March 11, 2017 at 9:36 am

  9. armadillozack

    I would think it to be a short tour at best….!
    Armadillo Zack

    March 11, 2017 at 10:28 am

  10. Alonzo Savage

    Jen just remember that lots of folks ride 16″ wheeled bicycles around the world on tour so why not do your ride in the comfort of your trike. Maybe follow Steve’s ‘fast, light, fun’ policy so you don’t need to drag a trailer. Also perhaps grab a copy of one of his books on his many tours especially his first trip when he pulled a trailer and almost didn’t live to tell about it. Whatever you do have fun and good luck.

    March 11, 2017 at 1:07 pm

  11. Rodger

    Hola Jen

    I am part of the “go have fun” group.

    When you use the tyre that has the best Balloon/ lots of Volume — you win.

    Do a little checking on “actual speed used while touring” and you will find out that a lot of 15-20 K.P.H. speeds are preferred and used. As already said — this is not your upper speeds or gearing

    March 11, 2017 at 3:11 pm

  12. Hello Jen!

    The suggestion about pannier sizing is definitely something to consider. I used Arkel GT54 bags on my 20-inch wheeled ICE Q trike, and they nearly were dragging the ground, because they are made for standard bicycles. I now use Arkel RT60 panniers, which are made specifically for recumbent cycles. They might be a nice fit for your Greenspeed. Other companies also make panniers specifically for recumbents, so check around. You won’t want tall panniers made for bicycles.

    Regarding tires, my recommendation would definitely be Schwalbe Marathon PLUS, the best for flat-free touring. They have a special thick compound built into the rolling tread layers, which I have found to be impervious to goathead thorns (the nightmare thorns of all cyclists – also called devil’s thorn). I would also choose the widest Marathon PLUS tire that will fit on your 16-inch wheels, as it will be the most comfortable by far. On my ICE Q, I ran 20×1.75 Schwalbe Marathon PLUS, and never had a flat in over six years of overland touring. These tires will cost more money, but the peace of mind when out on the road cannot be overstated.

    I think you’ll be just fine on your Greenspeed!

    March 11, 2017 at 3:39 pm

  13. The main concern would be finding spares on the route. Schwalbe Marathons are universally known for their puncture resistance and harsh ride, so install the widest ones available for a more comfortable ride. And have the wheels trued by a professional when mounting the new tires.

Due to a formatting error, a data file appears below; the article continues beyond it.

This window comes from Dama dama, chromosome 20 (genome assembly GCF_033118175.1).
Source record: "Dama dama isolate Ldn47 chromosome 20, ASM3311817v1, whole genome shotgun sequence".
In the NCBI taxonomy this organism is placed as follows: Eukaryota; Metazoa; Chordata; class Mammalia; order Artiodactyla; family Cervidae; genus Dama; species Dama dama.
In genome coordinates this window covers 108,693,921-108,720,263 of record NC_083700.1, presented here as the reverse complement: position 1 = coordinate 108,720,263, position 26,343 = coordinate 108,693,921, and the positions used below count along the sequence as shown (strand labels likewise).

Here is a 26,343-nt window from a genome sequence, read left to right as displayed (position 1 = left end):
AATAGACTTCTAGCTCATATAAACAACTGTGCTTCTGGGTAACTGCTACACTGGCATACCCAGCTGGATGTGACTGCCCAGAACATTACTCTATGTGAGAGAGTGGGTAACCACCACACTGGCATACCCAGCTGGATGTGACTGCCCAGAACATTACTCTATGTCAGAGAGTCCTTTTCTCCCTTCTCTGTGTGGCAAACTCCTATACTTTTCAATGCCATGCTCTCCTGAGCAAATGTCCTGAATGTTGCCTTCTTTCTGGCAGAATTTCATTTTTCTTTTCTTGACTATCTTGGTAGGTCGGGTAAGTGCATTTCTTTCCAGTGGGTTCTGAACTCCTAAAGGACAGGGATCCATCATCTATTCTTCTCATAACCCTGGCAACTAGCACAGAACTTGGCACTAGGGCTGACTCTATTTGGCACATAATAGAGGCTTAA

Ah, and use stainless steel spokes instead of plain steel ones.

    March 12, 2017 at 5:25 am

  14. trike hobo

    I would add to my comment by saying there is the Schwalbe Marathon tire, and then there is the Schwalbe Marathon PLUS tire. Opt for the “PLUS” version of this tire. While others fix flats, you’ll keep on riding!

    Here is the link to the company page for this tire:

    Marathon PLUS and tacks

    Marathon Plus cutaway

    For over six years, I always carried one spare Marathon PLUS tire, but never had to use it. I always carried two spare Kenda “thornproof” Q-Tubes, but never had to use one. Fantastic tire!

    March 12, 2017 at 8:41 am

  15. Jen Fleming

    Hello fellow trikes and thank you for your great comments. Will just bring you up to date with some more set up info for my trike. I already have Schwalbe marathon plus tires thanks to my thoughtful previous owner.I always carry a thorn proof tube as well. I figured if my tyres are still in good condition when it’s time to set out,I will carry 1 spare marathon plus strapped onto a pannier. I have Ortlieb panniers from other touring I have done in England on a 2 wheeler, and the other day I packed up all my gear,excluding food and water. Took my bike for a little spin and it rode well, no touching of the ground with panniers. Would like to post a photo but not sure how to do it. Another bit of good news is……drum roll…….my husband has ordered a Greenspeed Magnum XL so he can ride with me! How good is that! We are driving to Brisbane soon and we will pick it up and bring it home. Love those trikes!

    March 13, 2017 at 2:19 am

  16. trike hobo

    Excellent news all around Jen! This is going very well. You can’t beat a great touring partner on another trike, and the fact it’s your husband is all the better (families who trike together, stay together). If you have more photos you’d like to see posted Jen, send them to me as you did the prior pictures, and I’ll get them up on your “Triker Jen” page. The Magnum XL is a great trike. You two will do just fine!

    March 13, 2017 at 10:18 am

  17. trike hobo

    To read all about the “wheel size” debate, you might enjoy what appears here:

    That link links to an in-depth article about wheel sizes.

    March 14, 2017 at 12:53 pm